Performance by Zohra – The First All-Female Orchestra of Afghanistan was an absolute magic

By Aradhana Bhatt

Zohra is the name of the Persian Goddess of music. Zohra is also the name of Afghanistan’s first all- female orchestra. The orchestra performed to a near full house at the iconic Opera House in Sydney on Monday, 14th October. The debut, landmark Australia tour coincides with 100 years of Afghanistan’s Reclamation of Independence and 50 years of diplomatic relations between Australia and Afghanistan. The orchestra is an ensemble based at Kabul’s  ”˜Afghanistan National Institute of Music’ and was formed in 2014. It boasts 30 young female musicians who play both traditional Afghan and western musical instruments, their repertoire ranging from ancient, traditional and modern Afghan music to world music.  ”˜Afghanistan National Institute of Music’ has close ties with Australia in the sense that it was established by Dr Ahmad Sarmast, an Afghan-Australian musicologist.

Like India, Afghanistan too has a long and rich musical heritage, which was practically destroyed during the Taliban regime. For the large part of the Afghan society, even today, music is a path best avoided. The courageous young women of Zohra, defied many odds to follow this path, the path of love, hope, harmony and peace through music

The two hour concert opened with introductory speeches by the Governor of NSW Hon Margaret Beazley AO QC, His Excellency Wahidullah Wasi, Ambassador of Afghanistan to Australia and Dr Sarmast. His Excellency Wahidullah Wasi spoke passionately about the fundamental human rights of females in modern Afghanistan.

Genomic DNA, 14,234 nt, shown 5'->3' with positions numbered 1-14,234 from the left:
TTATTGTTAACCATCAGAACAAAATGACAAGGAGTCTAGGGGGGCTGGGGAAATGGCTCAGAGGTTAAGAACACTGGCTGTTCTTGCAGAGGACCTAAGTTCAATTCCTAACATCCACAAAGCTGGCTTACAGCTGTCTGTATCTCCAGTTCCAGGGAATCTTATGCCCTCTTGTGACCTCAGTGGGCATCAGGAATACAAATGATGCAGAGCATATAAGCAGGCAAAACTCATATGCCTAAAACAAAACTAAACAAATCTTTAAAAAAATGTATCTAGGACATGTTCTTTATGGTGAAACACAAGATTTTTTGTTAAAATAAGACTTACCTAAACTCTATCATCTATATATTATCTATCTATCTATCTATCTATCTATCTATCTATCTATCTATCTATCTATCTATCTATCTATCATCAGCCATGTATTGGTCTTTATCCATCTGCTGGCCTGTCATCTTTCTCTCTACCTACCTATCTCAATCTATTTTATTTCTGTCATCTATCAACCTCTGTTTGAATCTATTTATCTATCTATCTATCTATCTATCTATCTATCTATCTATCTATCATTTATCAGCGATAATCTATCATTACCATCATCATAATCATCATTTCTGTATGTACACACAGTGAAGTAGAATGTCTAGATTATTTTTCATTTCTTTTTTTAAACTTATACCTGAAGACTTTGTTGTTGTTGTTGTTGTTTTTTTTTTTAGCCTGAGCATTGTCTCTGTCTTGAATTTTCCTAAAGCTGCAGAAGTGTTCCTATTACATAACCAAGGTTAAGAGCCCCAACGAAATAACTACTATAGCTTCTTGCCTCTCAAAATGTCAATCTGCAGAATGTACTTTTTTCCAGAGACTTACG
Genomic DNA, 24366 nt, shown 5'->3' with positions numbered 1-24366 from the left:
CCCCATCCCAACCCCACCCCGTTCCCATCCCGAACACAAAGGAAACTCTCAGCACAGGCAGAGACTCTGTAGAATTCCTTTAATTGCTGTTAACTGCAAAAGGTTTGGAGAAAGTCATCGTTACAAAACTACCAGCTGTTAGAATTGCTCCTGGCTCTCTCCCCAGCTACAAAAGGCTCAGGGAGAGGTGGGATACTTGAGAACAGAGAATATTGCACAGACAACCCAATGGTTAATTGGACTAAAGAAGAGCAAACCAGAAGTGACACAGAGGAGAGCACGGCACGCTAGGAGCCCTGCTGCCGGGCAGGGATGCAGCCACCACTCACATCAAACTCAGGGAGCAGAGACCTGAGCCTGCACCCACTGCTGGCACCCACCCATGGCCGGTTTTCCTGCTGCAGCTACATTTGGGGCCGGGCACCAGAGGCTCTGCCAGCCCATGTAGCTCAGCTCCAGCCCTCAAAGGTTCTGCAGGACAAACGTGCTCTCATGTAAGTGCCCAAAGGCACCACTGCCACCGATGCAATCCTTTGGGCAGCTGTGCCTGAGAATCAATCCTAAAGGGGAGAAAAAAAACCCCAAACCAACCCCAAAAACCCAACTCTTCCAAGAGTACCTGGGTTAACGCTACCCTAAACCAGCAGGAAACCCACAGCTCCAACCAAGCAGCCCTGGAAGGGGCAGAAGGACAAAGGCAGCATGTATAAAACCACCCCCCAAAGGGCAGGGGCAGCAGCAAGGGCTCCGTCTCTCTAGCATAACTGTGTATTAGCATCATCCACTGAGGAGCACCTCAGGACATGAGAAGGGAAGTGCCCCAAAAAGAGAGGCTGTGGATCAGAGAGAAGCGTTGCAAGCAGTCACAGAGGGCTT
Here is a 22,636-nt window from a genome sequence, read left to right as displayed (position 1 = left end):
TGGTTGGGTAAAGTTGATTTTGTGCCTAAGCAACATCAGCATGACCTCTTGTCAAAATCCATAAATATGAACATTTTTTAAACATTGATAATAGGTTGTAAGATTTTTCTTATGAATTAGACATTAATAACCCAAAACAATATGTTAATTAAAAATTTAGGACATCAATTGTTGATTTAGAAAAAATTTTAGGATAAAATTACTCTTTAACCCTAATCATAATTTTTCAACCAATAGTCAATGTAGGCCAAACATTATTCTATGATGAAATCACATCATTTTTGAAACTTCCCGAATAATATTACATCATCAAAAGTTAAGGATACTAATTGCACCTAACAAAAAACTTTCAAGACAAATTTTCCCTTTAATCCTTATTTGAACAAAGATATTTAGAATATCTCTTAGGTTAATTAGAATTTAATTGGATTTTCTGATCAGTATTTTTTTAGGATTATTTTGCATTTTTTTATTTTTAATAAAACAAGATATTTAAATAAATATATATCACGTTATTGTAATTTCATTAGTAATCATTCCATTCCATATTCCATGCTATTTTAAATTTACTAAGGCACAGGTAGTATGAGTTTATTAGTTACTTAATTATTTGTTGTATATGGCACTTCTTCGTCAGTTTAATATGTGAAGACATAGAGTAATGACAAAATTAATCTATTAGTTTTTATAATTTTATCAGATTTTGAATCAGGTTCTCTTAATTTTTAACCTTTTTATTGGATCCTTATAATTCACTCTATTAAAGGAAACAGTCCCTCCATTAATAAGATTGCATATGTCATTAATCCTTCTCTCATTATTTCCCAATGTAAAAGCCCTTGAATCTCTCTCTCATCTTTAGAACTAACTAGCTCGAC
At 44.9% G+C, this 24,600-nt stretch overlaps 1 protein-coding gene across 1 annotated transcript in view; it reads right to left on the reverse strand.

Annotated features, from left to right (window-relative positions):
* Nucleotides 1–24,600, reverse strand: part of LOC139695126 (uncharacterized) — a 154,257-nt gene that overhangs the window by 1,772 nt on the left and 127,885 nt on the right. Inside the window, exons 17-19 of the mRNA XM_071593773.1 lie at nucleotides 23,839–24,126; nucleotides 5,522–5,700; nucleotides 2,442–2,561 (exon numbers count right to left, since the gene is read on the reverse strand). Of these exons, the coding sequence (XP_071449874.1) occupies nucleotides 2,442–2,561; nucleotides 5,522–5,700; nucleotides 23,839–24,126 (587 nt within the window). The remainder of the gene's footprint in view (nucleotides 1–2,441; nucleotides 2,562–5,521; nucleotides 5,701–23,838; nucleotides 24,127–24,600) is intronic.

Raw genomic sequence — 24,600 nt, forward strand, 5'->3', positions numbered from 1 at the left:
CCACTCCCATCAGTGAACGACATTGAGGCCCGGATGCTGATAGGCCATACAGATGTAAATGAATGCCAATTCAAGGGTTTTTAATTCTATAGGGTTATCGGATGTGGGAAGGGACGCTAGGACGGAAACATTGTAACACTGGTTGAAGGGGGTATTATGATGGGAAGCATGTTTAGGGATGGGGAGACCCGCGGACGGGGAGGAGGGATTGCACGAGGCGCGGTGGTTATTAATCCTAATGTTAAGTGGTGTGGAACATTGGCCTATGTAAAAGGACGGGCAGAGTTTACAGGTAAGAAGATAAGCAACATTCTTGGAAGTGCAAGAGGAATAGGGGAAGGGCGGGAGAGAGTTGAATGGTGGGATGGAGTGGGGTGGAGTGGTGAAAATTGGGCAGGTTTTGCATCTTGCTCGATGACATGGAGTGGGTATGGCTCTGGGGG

What followed was absolute magic. In the first segment of the concert, the musicians, all dressed in the traditional dress including head-scarves, presented some toe-tapping traditional tunes, to which the audience could not help but break out in simultaneous rhythmic clapping. The sole male member of the orchestra-the young Table player, the Sitarists, the Dilruba, the Rubab, and the Harmonium players- all seated on the floor, played perfectly in unison. The second half of the concert comprised of an amalgamation of music and musicians from the Conservatorium of Music and included some modern Afghan pieces rendered with a full range of Western and Eastern musical instruments. The finale was exceptional – a rendition of our unofficial anthem ”˜Waltzing Matilda’ has never been so captivating. It brought goose bumps listening to our popular bush-ballad played on Eastern instruments along with the full range of Western orchestral instruments. It was a touching and befitting finale, a tribute to Australia-the land that, in a way, has been at the grass-roots of the revival of music in Afghanistan through Dr Sarmast.   The audience regaled and rose to give the young musicians a standing ovation and encore after encore followed.

”˜Zohra’ embodies the healing power of music. We hope that the soft transformative power of music becomes instrumental in bringing about peace and harmony in Afghanistan, a nation that has been torn apart by civil war for almost four decades and we hope that music becomes a place of refuge for those individuals and families affected by aggression, repression and violence.

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